MELVILLE councillors have deferred approving a new policy on public question time so they can consider late amendments to the report.
The new policy, which proposes limiting the number of questions ratepayers can ask to two among other changes, was first put to an agenda briefing earlier this month.
The recommendation for approval was to be considered on Tuesday night.
But deputy Mayor Matthew Woodall asked for that to be pushed back a month so amendments received from councillor Nicholas Pazolli just prior to the meeting could be properly considered.
Cr Pazolli’s proposed amendments offered those posing the questions an opportunity to re-word their queries if the council considered them offensive, defamatory or an attempt to intimidate.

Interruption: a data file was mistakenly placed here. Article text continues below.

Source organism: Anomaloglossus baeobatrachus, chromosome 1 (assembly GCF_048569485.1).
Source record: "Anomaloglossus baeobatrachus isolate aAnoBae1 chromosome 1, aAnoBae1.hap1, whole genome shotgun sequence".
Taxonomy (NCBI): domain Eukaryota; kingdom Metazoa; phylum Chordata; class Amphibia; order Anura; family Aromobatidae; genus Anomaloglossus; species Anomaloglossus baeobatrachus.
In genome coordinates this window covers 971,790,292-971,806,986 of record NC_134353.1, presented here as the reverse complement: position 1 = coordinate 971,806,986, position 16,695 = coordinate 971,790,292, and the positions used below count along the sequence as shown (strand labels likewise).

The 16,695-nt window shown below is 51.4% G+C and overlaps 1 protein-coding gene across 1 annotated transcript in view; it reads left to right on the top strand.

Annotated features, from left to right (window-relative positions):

Should a questioner disagree with the ruling of the chief executive, they would be able to appeal that decision at a future meeting.
Also included was a request that a question shall not be ruled out on the basis it referred to an operational matter rather than a strategic one – and that all questions submitted a day prior to the meeting be emailed to councillors the day of the meeting.
Mr Woodall said two of (the amendments) were quite substantive and deserved further discussion.
“But at the very least I would like to have more time to consider the implications of those items and to ask officers and Cr Pazolli questions about those amendments,” he said.